WRI’s triennial conference held at the end of 1969 in the Haverford, Pennsylvania also indicated a deepening understanding of the need for long-term strategies and a two-way solidarity. The conference theme, “Liberation and Revolution,” included reports and dialogues about the connections between means and ends, the role of “liberated nationalism,” and the need to get “beyond all separatism.” A special report on Nonviolent Revolution and Developing Countries was delivered by Bill Sutherland, Indian leader Narayan Desai, and Vietnamese human rights defender Vo Van Ai.
Some of these conversations came full circle in 1985-86, at another WRI triennial in India, this time hosted by Desai and including Bayard Rustin, World Peace Brigade founder George Willoughby, representatives of the South African Council of Churches and the women’s group Black Sash, and some youthful participants (including this author). A few years earlier, on a trip to Mozambique and Zimbabwe, US reporter Julie Frederikse noticed me sporting a broken rifle tee-shirt and took me aside to tell me about a meeting her South African husband Stelios was having with some young chaps from across the border. A few white South African boys had come to Harare to visit former CO Stelios about their plans to launch a more mainstream project linking a call for an end to conscription with calls for racial justice and an end to apartheid. We joined together to discuss the possibilities of international support for such work, and – shortly thereafter – the world learned of the highly creative, barrier-breaking End Conscription Campaign (ECC). The ECC phenomena not only helped work alongside South Africa’s mass democratic United Democratic Front to bring white folks closer to an anti-apartheid perspective, it also inspired thousands across the globe in showing how making links between peace and justice issues could be done in a fun way, empowering for all. WRI’s distinctive support role throughout the 1980s was a prime example of mutually beneficial solidarity.
WRI contemporary work in Africa is rooted in three major inter-related projects developed in the 1990s: the Bangkok Women's Conference of 1992, the formation of the Africa Working Group (AWG) in 1994, and the International CO Meeting in Chad in December 1995. The AWG brought together the growing contacts which WRI had made with the South African mass democratic movement, a grouping of European-based Africans and African solidarity specialists, and several North American African academics and activists. It has held meetings and seminars at every subsequent WRI conference, and has been responsible for reporting on relevant issues, including the 1996 Peace News dossier “Peace and Reconstruction in Africa” and in the two-volume Africa World Press book series Seeds of New Hope and Seeds Bearing Fruit, edited by AWG co-conveners Elavie Ndura and myself. As Narayan Desai coached us in 1986, the AWG has always emphasized South-South collaboration and skills-building, with support people in the North working to help facilitate rather than moderate that independent contact.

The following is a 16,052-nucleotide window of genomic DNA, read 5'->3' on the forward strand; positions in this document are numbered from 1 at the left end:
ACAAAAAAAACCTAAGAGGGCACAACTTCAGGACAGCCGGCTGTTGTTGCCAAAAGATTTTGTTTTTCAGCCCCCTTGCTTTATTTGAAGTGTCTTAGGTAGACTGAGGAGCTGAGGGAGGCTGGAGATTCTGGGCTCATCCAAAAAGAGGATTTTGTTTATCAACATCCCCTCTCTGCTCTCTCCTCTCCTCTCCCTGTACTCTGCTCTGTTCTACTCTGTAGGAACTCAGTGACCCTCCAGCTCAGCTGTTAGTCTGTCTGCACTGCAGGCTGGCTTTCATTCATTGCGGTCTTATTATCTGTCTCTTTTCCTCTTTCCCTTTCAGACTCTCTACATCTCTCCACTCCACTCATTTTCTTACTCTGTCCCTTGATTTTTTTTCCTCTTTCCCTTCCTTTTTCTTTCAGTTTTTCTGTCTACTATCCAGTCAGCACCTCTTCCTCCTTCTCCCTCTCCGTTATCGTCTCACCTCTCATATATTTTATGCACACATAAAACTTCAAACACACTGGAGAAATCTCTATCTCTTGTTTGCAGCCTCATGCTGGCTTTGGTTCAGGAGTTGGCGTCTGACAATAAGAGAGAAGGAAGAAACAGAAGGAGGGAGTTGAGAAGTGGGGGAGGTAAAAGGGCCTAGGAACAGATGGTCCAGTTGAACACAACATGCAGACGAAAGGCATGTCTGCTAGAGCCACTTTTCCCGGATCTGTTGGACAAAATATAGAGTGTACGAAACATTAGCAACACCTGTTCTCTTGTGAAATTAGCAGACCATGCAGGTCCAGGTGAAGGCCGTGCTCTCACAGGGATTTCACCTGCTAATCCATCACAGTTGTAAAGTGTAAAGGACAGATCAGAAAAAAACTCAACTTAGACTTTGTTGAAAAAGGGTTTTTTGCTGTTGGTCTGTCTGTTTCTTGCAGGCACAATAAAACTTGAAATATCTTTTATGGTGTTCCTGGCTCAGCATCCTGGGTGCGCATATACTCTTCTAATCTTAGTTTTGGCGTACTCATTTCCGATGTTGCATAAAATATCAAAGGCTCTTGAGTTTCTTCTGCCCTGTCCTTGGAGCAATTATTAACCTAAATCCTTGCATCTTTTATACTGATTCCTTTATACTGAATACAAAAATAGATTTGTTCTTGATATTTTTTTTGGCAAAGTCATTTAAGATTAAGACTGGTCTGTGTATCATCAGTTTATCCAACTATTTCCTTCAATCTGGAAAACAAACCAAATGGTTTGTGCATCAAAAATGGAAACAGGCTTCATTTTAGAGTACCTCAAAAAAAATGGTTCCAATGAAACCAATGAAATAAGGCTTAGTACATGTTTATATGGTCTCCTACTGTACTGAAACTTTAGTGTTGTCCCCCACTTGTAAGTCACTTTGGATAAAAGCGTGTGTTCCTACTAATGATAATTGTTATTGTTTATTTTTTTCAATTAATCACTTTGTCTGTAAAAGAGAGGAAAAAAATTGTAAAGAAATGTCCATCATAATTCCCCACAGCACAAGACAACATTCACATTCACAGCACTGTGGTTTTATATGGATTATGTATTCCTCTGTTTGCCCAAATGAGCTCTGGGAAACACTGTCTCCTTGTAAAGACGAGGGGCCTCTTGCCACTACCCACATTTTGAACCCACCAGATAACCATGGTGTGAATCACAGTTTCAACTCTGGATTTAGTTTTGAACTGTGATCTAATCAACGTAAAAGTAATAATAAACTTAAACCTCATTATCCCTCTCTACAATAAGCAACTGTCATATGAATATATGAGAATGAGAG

Concrete fruit of a distinctly Pan African variety grew prosperously at the WRI African Nonviolence Trainers’ Exchange meeting, in Johannesburg, South Africa, July 2012. It was at that meeting that the African Nonviolence and Peacebuilding Network was formed, with Soweto-based Sipho Theys and former Parliamentarian Nozizwe Madlala-Routledge serving as co-convenors. Nozizwe, who is also playing a leading role in the organization of the July 2014 WRI conference along with her group Embrace Dignity, noted: “The creation of the African Nonviolence and Peacebuilding Network is a significant moment in that we now have the opportunity to build on the on-the-ground work happening all across the continent, to break the isolation which so many feel. I like to think about it going beyond training to peacebuilding, going to the root causes of violence.”
Getting back to the roots – of both war and war resistance along the broad continuum of nonviolent direct action – seems like an appropriate goal given the WRI’s 90-plus years of engagement with African Liberation. As we experience new and renewed levels of mass moblization, small and now-not-so-small-actions playing a role in developing even larger and hopefully more effective democratic movements for justice and peace, now is the time to do more than just network. Together we must act.
Matt Meyer is a New York City-based author, educator, and activist, who serves as War Resisters International’s Africa Support Network Coordinator. A UN representative of the International Peace Research Association, Meyer is editor, author or contributor to a dozen books, including Time is Tight: Urgent Tasks for Educational Transformation—South Africa, Eritrea, and the USA; and (with Bill Sutherland) Guns and Gandhi in Africa: Pan African Insights on Nonviolence, Armed Struggle and Liberation. Archbishop Tutu, in his Foreword to Guns and Gandhi, noted that “Sutherland and Meyer have looked beyond the short-term strategies and tactics which too often divide progressive people. They have begun to develop a language which looks at the roots of our humanness beyond our many private contradictions.”